Wednesday, 22 August 2012

An Interview with Colin Baker

From the archives of The Whostorian Quarterly, the original fanzine that evolved into the Podcast we have today, we present, an until now unpublished interview with Colin Baker.

Colin Baker portrayed the sixth incarnation of The Doctor on the classic BBC 'Doctor Who' series, from 1984 to 1986. Here he is interviewed by one of his biggest fans!

** Editor's Notes: Michael Grade was the BBC executive most responsible for placing 'Doctor Who' during Baker's tenure on indefinite suspension, and was instrumental in the decision to remove Baker from the role less than a year later.

Big Finish productions is a very popular audio drama company that produce 'Doctor Who' and other SF/fantasy genre audio plays, of which the Sixth Doctor stories have garnered tremendous fan notice and critically strong reviews.

Eric Saward was the script editor for the majority of Colin Baker's time with 'Doctor Who'.

Verity Lambert was not only the first producer of 'Doctor Who', she was also the first drama producer the BBC ever had at that point.

'The Stranger' was a series of direct-to-video stories which often assembled former 'Doctor Who' writers, actors, and production personnel to work on and appear within them. **

Shannon: Thank you for agreeing to be interviewed for 'The Whostorian' Quarterly Colin. I want to get right to it...Michael Grade. Have you ever received anything approaching some form of formal or informal apology from Grade, especially given his admitted change of heart and devotion to the new series and in light of the time past now...?

Colin Baker: No, and I did not expect nor would expect an apology from someone who did what in his opinion was right for the BBC. I didn’t like what he did, obviously, but there is no reason for him to apologize unless for some reason he decided that what he had done was wrong by his own standards. He just did his job as he saw it. That’s life. I moved on.

Shannon: Is there any other juggernaut SF/Fantasy/Drama 'franchise' to which you ever wished to be affiliated with and /or appear within, such as 'Star Trek' or 'Battlestar Galactica' or 'Star Wars'?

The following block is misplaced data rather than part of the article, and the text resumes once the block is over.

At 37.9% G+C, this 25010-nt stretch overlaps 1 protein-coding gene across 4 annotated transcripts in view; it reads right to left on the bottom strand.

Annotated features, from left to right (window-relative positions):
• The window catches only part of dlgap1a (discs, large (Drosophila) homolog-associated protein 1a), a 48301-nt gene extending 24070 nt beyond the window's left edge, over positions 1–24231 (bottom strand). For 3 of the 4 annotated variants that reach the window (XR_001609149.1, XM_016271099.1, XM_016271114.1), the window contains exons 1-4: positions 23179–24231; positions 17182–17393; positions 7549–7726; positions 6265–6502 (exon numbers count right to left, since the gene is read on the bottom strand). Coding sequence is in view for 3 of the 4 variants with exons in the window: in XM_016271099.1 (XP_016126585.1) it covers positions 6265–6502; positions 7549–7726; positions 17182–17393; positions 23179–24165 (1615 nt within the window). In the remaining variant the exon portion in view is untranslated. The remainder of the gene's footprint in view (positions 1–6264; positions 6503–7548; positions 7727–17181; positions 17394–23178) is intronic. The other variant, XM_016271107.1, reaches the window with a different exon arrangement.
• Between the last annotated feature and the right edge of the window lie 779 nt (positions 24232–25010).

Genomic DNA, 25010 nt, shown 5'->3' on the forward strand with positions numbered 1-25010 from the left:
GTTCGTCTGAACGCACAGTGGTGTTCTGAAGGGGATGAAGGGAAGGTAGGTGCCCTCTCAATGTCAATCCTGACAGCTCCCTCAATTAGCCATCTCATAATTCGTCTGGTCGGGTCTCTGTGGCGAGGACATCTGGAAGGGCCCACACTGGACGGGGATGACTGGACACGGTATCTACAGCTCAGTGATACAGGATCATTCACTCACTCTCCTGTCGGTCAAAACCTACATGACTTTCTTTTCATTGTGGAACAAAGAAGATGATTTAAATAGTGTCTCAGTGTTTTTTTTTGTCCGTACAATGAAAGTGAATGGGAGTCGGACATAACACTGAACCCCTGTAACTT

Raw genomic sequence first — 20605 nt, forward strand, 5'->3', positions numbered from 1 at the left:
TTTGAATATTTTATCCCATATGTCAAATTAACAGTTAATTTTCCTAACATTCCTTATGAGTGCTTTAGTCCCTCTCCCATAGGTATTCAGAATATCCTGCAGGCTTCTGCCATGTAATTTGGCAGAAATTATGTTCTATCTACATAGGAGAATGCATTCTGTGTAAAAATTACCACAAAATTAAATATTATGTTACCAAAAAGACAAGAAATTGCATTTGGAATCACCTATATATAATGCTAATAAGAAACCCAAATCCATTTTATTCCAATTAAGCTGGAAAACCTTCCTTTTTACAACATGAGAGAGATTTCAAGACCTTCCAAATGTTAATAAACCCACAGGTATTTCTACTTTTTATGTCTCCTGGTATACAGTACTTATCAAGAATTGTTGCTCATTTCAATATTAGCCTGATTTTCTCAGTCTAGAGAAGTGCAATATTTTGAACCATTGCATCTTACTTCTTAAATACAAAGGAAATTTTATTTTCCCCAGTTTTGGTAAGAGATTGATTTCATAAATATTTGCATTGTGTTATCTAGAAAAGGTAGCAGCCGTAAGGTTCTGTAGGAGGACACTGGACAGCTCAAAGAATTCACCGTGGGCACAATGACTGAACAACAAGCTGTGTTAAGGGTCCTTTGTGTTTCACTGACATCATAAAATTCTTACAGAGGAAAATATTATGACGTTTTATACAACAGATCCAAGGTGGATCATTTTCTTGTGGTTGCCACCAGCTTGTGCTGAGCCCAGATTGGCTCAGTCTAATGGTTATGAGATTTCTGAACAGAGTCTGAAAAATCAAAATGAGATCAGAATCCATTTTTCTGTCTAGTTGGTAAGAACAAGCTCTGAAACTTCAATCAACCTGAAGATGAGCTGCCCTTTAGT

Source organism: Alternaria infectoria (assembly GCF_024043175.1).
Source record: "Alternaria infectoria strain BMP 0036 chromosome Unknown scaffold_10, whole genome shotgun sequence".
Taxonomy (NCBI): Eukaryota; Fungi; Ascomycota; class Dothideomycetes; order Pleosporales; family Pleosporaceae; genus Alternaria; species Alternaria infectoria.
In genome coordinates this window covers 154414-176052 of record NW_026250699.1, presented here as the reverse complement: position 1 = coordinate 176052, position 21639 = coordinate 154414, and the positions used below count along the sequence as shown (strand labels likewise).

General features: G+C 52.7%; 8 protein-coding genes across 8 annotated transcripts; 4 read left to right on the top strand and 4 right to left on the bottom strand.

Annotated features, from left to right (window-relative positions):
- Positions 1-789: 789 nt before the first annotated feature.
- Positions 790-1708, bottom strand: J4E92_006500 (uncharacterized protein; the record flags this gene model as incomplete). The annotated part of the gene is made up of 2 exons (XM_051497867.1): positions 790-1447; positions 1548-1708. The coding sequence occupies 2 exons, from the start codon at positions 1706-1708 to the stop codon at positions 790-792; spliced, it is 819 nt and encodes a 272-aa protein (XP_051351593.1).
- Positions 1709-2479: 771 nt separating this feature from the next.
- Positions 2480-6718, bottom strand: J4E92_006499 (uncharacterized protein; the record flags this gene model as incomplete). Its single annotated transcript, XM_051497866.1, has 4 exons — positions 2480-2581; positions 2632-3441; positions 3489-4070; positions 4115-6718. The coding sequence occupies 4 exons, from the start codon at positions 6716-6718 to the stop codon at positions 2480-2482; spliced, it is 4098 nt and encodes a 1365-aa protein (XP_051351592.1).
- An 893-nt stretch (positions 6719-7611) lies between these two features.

Colin Baker: I would have been proud to have been associated with any of those TV series. All good – and as a jobbing actor who likes sci-fi, it would have been great to have contributed to any of those. And I would love to have been in a Matrix film! I would love to be in a Harry Potter film, or Lord of the Rings – the list is endless.

Shannon: Has there ever been a situation where someone in print or other media slagged you off, as was once the fashionable thing to do regarding your era… only to come back years later and apologize and realize the error of their ways, either due to reassessment of your TV era or the wonderful Big Finish audio plays?

Colin Baker: That has never happened from the press or media – but they didn’t “slag me off” in quite the same way as some of the fan media did. I have had letters from people rather ingenuously confessing that they used to think I was rubbish but have revised their opinion in the light of the Big Finish work or even the passage of time in some cases. A bit double edged as until they told me I didn’t know they were out there and thinking I was rubbish!! But better that way round than the other way round, I suppose!!

Shannon: Do you ever get the chance to pal around with your 'War & Peace' co-star Anthony Hopkins?

Colin Baker: Yes, he and I were quite chummy for a while and I went to his house and he came to mine and we went out for a drink after rehearsals on many occasions. He was a very good companion and very talented and committed to the work. A brilliant mimic and could impersonate all the great actors superbly. Everything he does is touched with genius and faultless.

Shannon: Can you elaborate on the process of writing the graphic novel 'Age of Chaos'?

Did you only write the text, or did you also have input regarding the art?

Essentially, how collaborative an effort was this graphic novel, did you enjoy the experience, and would you do another?

Colin Baker: I greatly enjoyed the process of writing 'Age of Chaos'. It was like writing a film script. I wrote what the content of each frame should be; for example, 'close up of Peri with castle in the background', and what the dialogue bubble would contain. Sometimes the artist would choose a different angle or backdrop, etcetera, but in the main my description was followed. It was really enjoyable and I like to think that one day I will get the opportunity, and the time, to do it again. I was lucky with my artists, one for the cover and one for the content, I recall. The visualization was superb.

Shannon: The Daleks look a lot different now than they did in your era of the show. Do you like the design and voice of the Daleks now, or do you prefer the 'classic' look of the Daleks as they were in your time?

Colin Baker: To be honest they all look like Daleks to me! I have no strong feelings about the design, any more than I have about the design of 'companions' for instance. Jo was a companion of her time as Peri was of hers. No preference in that area.

Shannon: Is there any episode of the classic and new series that, if you had the power to do so, you would have made an episode featuring your Doctor instead of the one in the series at the time?

Any episode that you have thought 'That one would have been a perfect tale for my Doctor?'

Also, given that you turned down the option of regeneration, and rightly so, I wonder, had you decided to go ahead and pass the torch so to speak, was there any particular scenario and writer that you would have considered ideal for the regeneration to have occurred?